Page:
But all of the philosophies and religions I am familiar with have, outside of the theological questions they address and the answers they provide, a requirement for self-knowledge. Kerouac's biography of Gotama Buddha demonstrates just how difficult that can be. If only we could "Wake Up". ( )
  madepercy | Jan 30, 2021 |
A keeper book. I really was not expecting that after reading Big Sur and On the Road. Truly an exceptional read as literature, history and philosophy ( )
  evil_cyclist | Mar 16, 2020 |
The one star might not be a true reflection on the writing or Kerouac's efforts to tell a story of the Buddha, but it is a reflection of my enjoyment of the book.
When I first picked up this story - about a year ago - I was intrigued about both the story of Gautama and also Kerouac's take on retelling the story of the Buddha.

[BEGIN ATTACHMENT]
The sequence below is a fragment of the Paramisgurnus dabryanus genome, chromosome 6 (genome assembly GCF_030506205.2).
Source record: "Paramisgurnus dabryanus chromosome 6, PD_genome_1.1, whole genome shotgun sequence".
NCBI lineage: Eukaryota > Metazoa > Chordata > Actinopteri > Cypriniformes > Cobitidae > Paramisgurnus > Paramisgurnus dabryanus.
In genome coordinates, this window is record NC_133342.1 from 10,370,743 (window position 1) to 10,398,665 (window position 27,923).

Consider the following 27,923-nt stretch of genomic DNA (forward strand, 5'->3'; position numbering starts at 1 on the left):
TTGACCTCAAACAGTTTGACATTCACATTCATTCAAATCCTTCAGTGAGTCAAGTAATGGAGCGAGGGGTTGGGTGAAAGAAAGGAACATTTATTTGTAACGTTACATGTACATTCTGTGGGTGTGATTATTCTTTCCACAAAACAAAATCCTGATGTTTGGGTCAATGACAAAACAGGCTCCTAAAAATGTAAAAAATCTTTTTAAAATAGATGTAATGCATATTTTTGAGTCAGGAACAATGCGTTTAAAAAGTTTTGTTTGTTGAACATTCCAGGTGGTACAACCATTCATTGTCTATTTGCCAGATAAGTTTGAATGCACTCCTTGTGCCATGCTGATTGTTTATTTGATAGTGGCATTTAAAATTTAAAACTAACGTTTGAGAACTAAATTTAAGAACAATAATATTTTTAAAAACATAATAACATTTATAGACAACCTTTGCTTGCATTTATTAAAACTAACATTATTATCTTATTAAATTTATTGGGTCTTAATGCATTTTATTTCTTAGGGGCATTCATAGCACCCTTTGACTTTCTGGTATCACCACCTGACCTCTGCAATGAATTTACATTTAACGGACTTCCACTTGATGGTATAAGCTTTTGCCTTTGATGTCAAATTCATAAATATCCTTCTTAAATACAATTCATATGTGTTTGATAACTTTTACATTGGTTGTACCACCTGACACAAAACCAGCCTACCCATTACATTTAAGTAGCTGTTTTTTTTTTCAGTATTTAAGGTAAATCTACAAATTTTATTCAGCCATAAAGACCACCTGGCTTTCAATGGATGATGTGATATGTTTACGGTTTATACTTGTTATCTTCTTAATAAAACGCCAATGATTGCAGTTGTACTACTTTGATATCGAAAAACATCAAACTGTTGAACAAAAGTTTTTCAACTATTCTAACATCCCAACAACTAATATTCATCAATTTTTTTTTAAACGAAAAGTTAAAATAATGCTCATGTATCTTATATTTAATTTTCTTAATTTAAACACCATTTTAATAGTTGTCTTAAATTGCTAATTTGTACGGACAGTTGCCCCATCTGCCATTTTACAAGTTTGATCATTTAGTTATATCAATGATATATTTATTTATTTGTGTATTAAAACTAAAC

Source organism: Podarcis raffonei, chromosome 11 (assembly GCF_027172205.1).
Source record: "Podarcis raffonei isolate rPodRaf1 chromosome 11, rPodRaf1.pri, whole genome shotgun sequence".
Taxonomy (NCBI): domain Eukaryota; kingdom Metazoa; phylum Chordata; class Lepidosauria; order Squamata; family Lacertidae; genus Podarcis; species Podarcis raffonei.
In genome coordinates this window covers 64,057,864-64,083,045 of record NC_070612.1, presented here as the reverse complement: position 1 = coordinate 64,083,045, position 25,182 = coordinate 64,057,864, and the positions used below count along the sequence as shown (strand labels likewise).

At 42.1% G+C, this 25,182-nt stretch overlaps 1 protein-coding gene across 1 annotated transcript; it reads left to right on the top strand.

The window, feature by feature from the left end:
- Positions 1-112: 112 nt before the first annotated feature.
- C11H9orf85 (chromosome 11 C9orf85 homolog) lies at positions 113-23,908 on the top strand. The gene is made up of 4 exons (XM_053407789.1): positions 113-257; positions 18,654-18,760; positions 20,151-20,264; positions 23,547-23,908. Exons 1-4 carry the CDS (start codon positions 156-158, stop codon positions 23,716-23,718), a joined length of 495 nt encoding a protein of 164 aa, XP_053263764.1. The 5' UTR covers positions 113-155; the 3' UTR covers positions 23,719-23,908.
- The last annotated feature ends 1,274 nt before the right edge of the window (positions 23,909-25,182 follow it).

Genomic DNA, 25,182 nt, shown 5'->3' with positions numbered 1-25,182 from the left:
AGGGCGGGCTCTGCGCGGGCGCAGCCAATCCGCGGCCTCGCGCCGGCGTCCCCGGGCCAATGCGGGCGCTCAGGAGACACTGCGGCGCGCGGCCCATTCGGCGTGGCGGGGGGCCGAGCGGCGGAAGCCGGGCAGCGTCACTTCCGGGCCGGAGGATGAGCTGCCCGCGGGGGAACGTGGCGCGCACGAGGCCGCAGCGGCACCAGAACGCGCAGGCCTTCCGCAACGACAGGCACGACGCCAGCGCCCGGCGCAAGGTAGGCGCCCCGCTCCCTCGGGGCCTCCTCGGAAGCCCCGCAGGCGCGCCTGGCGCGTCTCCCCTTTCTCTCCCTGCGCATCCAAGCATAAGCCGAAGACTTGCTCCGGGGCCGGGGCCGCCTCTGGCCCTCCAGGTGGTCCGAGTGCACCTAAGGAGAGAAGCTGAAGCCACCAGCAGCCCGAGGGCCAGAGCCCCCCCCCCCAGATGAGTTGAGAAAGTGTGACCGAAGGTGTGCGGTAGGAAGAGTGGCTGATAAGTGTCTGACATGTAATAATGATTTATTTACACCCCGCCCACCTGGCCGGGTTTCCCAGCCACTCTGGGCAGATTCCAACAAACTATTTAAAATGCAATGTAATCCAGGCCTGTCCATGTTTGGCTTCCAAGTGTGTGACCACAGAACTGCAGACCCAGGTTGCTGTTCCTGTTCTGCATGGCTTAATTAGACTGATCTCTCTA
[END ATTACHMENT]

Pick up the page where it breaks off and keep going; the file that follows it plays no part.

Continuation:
When I first picked up the story I had not yet read Hesse's Siddhartha nor had I yet had an opportunity to discuss Buddhist concepts with practicing Buddhists.
Over the last year, both of this changed, and having picked up the book again this weekend to finish, it just no longer held my interest.


( )
  BrokenTune | Aug 21, 2016 |
Es mostren 1-5 de 10 (següent | mostra-les totes)
Sense ressenyes | afegeix-hi una ressenya
Has d'iniciar sessió per poder modificar les dades del coneixement compartit.
Si et cal més ajuda, mira la pàgina d'ajuda del coneixement compartit.
Títol normalitzat
Títol original
Títols alternatius
Data original de publicació
Gent/Personatges
Llocs importants
Esdeveniments importants
Pel·lícules relacionades
Premis i honors
Epígraf
Dedicatòria
Primeres paraules
Citacions
Darreres paraules
Nota de desambiguació
Editor de l'editorial
Creadors de notes promocionals a la coberta
Llengua original
CDD/SMD canònics

Referències a aquesta obra en fonts externes.

Wikipedia en anglès

No n'hi ha cap